[MUD-Dev] Sustainable Ecosystem

&lt &lt
Thu Jul 20 15:40:33 New Zealand Standard Time 2000


On Thu, 20 Jul 2000 jolson at micron.net wrote:
> If a simulated ecosystem is what you're after, I don't think that will 
> work very well as long as players are around.  

There's no "think" about it: it's been tried in the past, and met with
failure.

I think most would agree that the "obvious" way of creating a basic
ecosystem in a mud (like the pigs-wolves-dragons system described here)
won't work.  Personally, however, I think that there are a great number
of possibilities for ecosystems that CAN work, but they require one to
step outside of "realism" a little bit - or a lot.

> Natural ecosystems operate on a sort of supply and demand system.  
> Animals only consume food as long as they're hungry (or in some cases 
> storing it for later).  When food demand exceeds supply, they die or 
> relocate.  This causes natural local population fluctuation, but I 
> can't think of a instance in nature where a population is completely 
> annihilated on a routine basis.  But that's precisely what players do; 
> they kill and kill until there's nothing left to kill.  Players observe 
> no limits; theirs is a hunger that cannot be sated.  Artificially 
> repopulating the "pigs" (aka respawn, from a player POV) doesn't re-
> establish the ecosystem; it just starts the slaughter again.
> It might be necessary to remove or diminish players' incentives for 
> killing members of a virtual ecosystem in order for that ecosystem to 
> be viable.  If there was nothing to gain but a carcass from killing an 
> animal, maybe players would stop once they had what they needed.

In the "real" world, hunting down a signle animal and then turning
it into a useful resource is a huge expenditure of time and energy, even
for an accomplished predator.  And the reward for this task is almost
non-existent if you're not hungry or in need of a fur coat.

On the other hand, a mud continuously rewards players for killing more
creatures, usually by making it that much easier to kill yet more creatures.
The task requires few resource (a weapon and a little bit of time) and
gives a large reward (experience, gold, food, and the animal's skin).

If you wanted a real ecology that the players could not throw out of
whack any more than a small band of medival knights could have thrown
the ecosystem of the entire earth out of whack, you need a very large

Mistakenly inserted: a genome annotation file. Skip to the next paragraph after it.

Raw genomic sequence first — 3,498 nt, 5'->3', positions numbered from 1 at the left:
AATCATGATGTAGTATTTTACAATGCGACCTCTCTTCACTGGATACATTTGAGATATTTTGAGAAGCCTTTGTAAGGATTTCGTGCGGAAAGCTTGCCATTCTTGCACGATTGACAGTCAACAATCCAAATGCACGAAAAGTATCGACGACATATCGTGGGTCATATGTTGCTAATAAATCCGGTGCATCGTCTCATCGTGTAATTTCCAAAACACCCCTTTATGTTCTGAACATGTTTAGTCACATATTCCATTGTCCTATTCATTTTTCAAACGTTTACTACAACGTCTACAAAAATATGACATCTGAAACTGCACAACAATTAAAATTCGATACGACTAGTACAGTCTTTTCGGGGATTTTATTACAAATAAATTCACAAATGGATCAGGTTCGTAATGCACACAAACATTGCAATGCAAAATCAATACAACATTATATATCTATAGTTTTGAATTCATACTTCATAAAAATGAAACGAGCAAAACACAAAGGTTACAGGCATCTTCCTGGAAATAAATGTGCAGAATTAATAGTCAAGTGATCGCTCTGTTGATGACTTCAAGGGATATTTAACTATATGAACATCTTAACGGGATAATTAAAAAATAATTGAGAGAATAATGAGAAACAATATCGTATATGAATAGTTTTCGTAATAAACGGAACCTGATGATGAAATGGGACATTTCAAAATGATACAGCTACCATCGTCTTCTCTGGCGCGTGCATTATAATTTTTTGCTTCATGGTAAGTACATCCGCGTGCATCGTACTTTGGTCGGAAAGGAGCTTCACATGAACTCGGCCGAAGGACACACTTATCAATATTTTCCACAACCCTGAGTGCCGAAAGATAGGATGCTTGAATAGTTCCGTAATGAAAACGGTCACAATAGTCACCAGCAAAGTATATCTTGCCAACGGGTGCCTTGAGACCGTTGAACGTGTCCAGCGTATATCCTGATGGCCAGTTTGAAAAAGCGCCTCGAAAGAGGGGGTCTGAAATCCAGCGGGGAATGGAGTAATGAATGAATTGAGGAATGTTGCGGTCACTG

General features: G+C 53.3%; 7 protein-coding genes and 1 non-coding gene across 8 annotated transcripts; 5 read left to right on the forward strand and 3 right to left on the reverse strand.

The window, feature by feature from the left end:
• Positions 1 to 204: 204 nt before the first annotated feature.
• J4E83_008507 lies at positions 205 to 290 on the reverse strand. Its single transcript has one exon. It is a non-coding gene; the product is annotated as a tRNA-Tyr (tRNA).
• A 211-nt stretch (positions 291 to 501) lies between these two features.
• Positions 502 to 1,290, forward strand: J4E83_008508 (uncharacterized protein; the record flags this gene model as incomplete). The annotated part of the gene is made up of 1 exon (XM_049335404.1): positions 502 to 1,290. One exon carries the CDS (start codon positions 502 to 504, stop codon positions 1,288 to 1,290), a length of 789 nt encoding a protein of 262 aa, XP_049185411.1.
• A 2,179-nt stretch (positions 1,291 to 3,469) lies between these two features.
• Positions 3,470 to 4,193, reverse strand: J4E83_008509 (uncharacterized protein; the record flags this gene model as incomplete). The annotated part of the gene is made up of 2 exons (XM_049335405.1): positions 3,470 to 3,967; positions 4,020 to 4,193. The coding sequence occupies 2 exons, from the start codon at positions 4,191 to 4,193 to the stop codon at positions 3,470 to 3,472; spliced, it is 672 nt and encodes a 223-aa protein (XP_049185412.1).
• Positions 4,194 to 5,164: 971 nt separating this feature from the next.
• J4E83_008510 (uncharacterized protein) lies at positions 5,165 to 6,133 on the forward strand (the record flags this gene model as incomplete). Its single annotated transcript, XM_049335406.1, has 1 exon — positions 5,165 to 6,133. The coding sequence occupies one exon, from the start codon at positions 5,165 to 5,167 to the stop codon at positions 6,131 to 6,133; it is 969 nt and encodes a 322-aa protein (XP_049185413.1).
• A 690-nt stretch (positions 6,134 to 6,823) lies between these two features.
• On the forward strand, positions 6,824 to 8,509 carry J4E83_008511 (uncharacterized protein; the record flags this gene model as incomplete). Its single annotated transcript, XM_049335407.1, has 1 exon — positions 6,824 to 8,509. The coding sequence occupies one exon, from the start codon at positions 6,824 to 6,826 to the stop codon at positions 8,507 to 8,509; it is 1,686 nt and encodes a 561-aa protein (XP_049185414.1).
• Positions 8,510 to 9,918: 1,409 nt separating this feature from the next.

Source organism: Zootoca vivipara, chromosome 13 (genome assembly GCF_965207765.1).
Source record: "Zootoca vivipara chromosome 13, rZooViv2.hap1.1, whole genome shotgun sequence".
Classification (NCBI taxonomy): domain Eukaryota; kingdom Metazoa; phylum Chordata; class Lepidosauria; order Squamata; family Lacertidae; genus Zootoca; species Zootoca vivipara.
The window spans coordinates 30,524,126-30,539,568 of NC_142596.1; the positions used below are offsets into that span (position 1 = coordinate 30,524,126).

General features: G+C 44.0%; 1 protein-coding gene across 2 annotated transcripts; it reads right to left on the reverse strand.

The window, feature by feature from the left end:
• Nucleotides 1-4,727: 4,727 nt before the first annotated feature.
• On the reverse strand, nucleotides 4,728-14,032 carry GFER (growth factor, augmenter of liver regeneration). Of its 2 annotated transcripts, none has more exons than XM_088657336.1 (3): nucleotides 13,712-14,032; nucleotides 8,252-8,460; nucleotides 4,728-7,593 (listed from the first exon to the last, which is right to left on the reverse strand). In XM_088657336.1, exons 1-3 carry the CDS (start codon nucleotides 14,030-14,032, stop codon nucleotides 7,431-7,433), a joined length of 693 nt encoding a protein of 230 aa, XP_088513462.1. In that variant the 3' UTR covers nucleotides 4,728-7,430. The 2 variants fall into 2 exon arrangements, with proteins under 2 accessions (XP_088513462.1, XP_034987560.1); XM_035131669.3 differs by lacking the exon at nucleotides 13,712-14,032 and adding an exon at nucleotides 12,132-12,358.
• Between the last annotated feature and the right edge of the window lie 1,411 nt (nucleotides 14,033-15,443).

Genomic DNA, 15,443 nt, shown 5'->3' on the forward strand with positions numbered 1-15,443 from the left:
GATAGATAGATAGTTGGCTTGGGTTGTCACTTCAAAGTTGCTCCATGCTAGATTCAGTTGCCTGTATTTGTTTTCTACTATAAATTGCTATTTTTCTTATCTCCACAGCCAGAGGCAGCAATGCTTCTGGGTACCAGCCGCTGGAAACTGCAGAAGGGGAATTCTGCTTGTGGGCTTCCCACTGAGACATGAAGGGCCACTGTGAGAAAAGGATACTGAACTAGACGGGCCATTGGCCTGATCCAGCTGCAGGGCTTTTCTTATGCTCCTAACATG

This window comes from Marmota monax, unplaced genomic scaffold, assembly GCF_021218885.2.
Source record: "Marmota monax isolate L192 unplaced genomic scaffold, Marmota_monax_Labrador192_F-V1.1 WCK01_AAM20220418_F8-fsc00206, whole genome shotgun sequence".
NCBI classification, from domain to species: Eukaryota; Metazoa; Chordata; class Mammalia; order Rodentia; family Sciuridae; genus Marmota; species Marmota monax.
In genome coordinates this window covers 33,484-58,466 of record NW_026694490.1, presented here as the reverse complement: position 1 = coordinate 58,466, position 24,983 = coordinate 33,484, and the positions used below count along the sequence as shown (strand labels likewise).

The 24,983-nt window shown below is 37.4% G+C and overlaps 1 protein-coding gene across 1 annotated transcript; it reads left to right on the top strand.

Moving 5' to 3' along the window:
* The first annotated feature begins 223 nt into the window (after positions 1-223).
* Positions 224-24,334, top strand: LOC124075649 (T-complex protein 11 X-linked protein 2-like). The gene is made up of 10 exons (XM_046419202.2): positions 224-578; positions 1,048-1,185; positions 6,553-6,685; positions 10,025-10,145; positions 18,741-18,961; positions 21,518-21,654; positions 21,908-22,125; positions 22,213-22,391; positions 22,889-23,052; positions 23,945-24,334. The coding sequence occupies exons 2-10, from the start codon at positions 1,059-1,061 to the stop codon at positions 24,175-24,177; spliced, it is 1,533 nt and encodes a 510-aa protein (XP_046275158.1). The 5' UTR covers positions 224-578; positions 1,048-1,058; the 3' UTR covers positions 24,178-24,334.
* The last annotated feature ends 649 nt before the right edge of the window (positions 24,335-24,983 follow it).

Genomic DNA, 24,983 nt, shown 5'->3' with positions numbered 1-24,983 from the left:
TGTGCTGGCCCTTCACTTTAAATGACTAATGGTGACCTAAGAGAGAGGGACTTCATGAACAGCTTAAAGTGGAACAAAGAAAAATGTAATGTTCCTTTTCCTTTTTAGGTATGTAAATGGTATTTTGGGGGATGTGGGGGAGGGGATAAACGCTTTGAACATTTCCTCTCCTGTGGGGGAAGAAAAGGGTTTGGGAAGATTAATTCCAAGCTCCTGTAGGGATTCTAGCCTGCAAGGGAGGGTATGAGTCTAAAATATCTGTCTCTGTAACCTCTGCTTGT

world, populated with litterally billions of tiny, annoying creatures
which are difficult to kill and you get nothing in reward for doing so.
Then there should be millions of mid-sized creatures which take hours
and lots of resources (arrows, spears, traps, your character's energy)
to hunt down and kill.  You don't even get the reward for killing them:
you then need to process them into something useful, by skinning them
and tanning the hide (a multi-day process), cutting off the useful bits
and cooking them to eat (a multi-hour process), extracting the bones and
turning them into weapons or tools (at least a day), and so on.

Furthermore, most of these things do not continue to "add up".  Once your
character's stomach is full, getting more food is pointless.  Once they
have fifty bone-tipped arrows in their quiver, they can't carry any more
effectively.  Once they have a bone knife or two, they don't need any
more.

Would this be fun?  Perhaps, if it were done right, and even then the
appeal would be limited to a certain small audience.  I would certainly
be interested in someone creating a mud like this, but I would hardly
call it a solution for most online worlds.

No, to make a *playable* ecosystem, you'll probably have to ditch most of
the trappings of our world, and instead come up with something both simpler
and more fun.  Imagine a game where the environment is toxic and everyone
moves about in mecha-type armored suits.  These suits require power supplies
of some sort, perhaps several different minerals which can be found in the
game.  One element is used to power the life support systems, another is
used to power the movement of the suits, a third is highly explosive and
used as a weapon, and a fourth can be used to convert the other elements
back and forth between each other.  Create a simple system of rules for
where these elements appear and ways for players to extract them (mining
out of veins and them some sort of purification process).  Make containment of
the final elements difficult; perhaps the first is radioactive and begins
to decay more rapidly the more you have of the element in the same place; the
second is incredibly heavy and requires huge amounts of power to move; the
third is explosive and can easily be set off if not handled carefully;
and the fourth immediately turns into a useless lump of lead whenever
exposed to certain gasses common to the planet's atmosphere.

Of course, any system like this would be incredibly difficult to balance,
and make even mildly playable for your early-comers, but I think it would
be worth it if that's the kind of world you're after.

Trying to take an existing mud and say, "Hey, we'll get rid of respawns
by making our weak little mobs breed!" will rarely get you far, given
the mechanics of your average GoP mud.

Adam





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